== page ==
Tony Aspler ~ The Wine Guy

Tony Aspler ~ The Wine Guy

Born London England

Married to Deborah Benoit Aspler

First Book Vintage Canada 1982

In 1995, the Ontario Wine Awards were founded by Tony Aspler

In 2007, the Wine Media Guild established the Wine Writers’ Hall of Fame to recognize and honour, by induction, individuals who have made significant contributions to the body of wine writing and education. Each year, individuals who have had exceptional careers and significant achievements as wine authors, journalists or educators are nominated and elected by a committee of their peers. Consideration is on a global basis. Previous Inductees include, among others: Michael Broadbent, Robert Parker, Kevin Zraly, Steven Spurrier, Matt Kramer, Hugh Johnson, Jancis Robinson, James Halladay, Peter Sichel, Gerald Boyd, Dan Berger, Ed McCarthy and Karen MacNeil.

In 2012 Tony was the first Canadian to be inducted into the New York Media Wine Writers Hall of Fame. In that year Tony was awarded the Queen’s Jubilee Medal.

Grapes for Humanity

Grapes for Humanity Canada raises funds to benefit humanitarian causes around the world, with the assistance of the international wine community.Through wine tastings, auctions, dinners and other wine-related activities, they raise funds for the less fortunate around the world. Proceeds from these events go directly to those in immediate need.

The focus of Grapes for Humanity Canada has expanded to embrace those in need as a result of natural disasters, economic hardship and children at risk. The foundation is particularly interested in the welfare and education of children in the Third World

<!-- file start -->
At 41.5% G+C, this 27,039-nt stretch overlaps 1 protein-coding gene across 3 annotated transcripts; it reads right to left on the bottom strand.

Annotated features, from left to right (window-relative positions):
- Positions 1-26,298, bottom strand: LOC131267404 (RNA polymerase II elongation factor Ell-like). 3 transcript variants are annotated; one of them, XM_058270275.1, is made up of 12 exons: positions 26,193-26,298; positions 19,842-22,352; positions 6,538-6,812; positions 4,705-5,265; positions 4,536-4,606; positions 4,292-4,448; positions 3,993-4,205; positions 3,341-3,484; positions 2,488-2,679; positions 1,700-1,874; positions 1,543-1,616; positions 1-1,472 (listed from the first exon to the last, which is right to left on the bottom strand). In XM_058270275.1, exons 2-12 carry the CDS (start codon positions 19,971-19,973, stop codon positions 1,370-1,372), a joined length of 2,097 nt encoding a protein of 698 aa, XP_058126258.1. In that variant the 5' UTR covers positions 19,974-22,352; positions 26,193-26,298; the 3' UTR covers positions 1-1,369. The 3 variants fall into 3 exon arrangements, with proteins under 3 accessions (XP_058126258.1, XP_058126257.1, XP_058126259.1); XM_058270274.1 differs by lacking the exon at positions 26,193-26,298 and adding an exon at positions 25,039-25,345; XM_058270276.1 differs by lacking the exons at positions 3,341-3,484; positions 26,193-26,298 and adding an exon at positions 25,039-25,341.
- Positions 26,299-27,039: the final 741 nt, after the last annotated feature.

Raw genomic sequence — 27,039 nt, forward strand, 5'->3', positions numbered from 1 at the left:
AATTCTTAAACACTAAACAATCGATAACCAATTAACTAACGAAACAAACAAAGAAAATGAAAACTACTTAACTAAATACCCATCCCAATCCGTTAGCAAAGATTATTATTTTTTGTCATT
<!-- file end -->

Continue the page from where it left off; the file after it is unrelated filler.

Deborah and Tony Aspler, opening a High School in  La Union, Guatemala

Tony's Books

Vintage Canada (3 editions) – 1982 (Prentice-Hall)
International Guide to Wine (with John C. Lindsay) – 1986 (Prentice-Hall)
The Wine Lover’s Companion (3 Editions) – 1991 (McGraw Hill-Ryerson)
Cellar & Silver (with Rose Murray) – 1993 (McGraw Hill-Ryerson)
The Dinner Companion (with Jacques Marie) – 1993 (McGraw Hill-Ryerson)
Aligoté To Zinfandel – 1994 (McGraw Hill-Ryerson)
Guide to New World Wines – 1996 (McGraw Hill-Ryerson)
Travels With My Corkscrew - 1997 (McGraw Hill-Ryerson)
A Taste for Wine (a book on tape) - 1999
The Wine Lover Cooks (with Kathleen Sloan) – 1999 (MacMillan)
Canadian Wine for Dummies – 2003 (Wiley)
The Chef’s Table (with Lucy Waverman and James Chatto) – 2000 (Random House)
The Wine Atlas of Canada – 2006 (Random House)
The Definitive Canadian Wine Cheese Cookbook (with Gurth Pretty) – 2007 (Whitecap)
Tony Aspler’s Cellar Book  - 2009 (Random House)
North American Wine Routes (with Dan Burger) – 2010 (Readers Digest)
Canadian Wineries (with photographer Jean-François Bergeron)  - 2013 (Firefly)
The Five Minute Wine Book – 2014 (ebook)

The Tony Aspler Cuvée Award of Excellence
Presented to the individual or institution that best furthers the aims and aspirations of Ontario’s wine industry

Prior Winners of the Tony Aspler Cuvée Award of Excellence

2000 - Peter Gamble
2001 - Donald Triggs
2002 - John Ralston Sal
2003 - Karl Kasier
2004 - Paul Bosc Sr.
2005 - Carlo Negri
2006 - WIlliam Lenko
2007 - Jim Warren
2008 - Lanny Huff
2009 - Darryl Brooker
2010 - John O'Gryzlo
2011 - Bill Redelmeier
2012 - Ron Giesbrecht
2013 - Terrance Van Rooyen
2014 - Moray Tawse
2015 - Laurie McDonald
2016 - Lloyd Schmidt
2017 - Ian D'Agata
2018 - Sue - Ann Staff

Tony Aspler Wine Services
31 Oarsman Crescent,
St. Catharines, Ontario L2N7.
M4R 3J9

Tony Aspler can provide the following wine services for you: Corporate and private wine tastings Client appreciation wine tastings Food and wine dinners Wine evaluations for estate or insurance purposes  Wine auctioneering Staff training in wine service Consulting on wine lists and menus

His thoughts on Ontario wine Industry

What has caused this sea change in Ontario wines?

There are basically five factors, one of them accidental.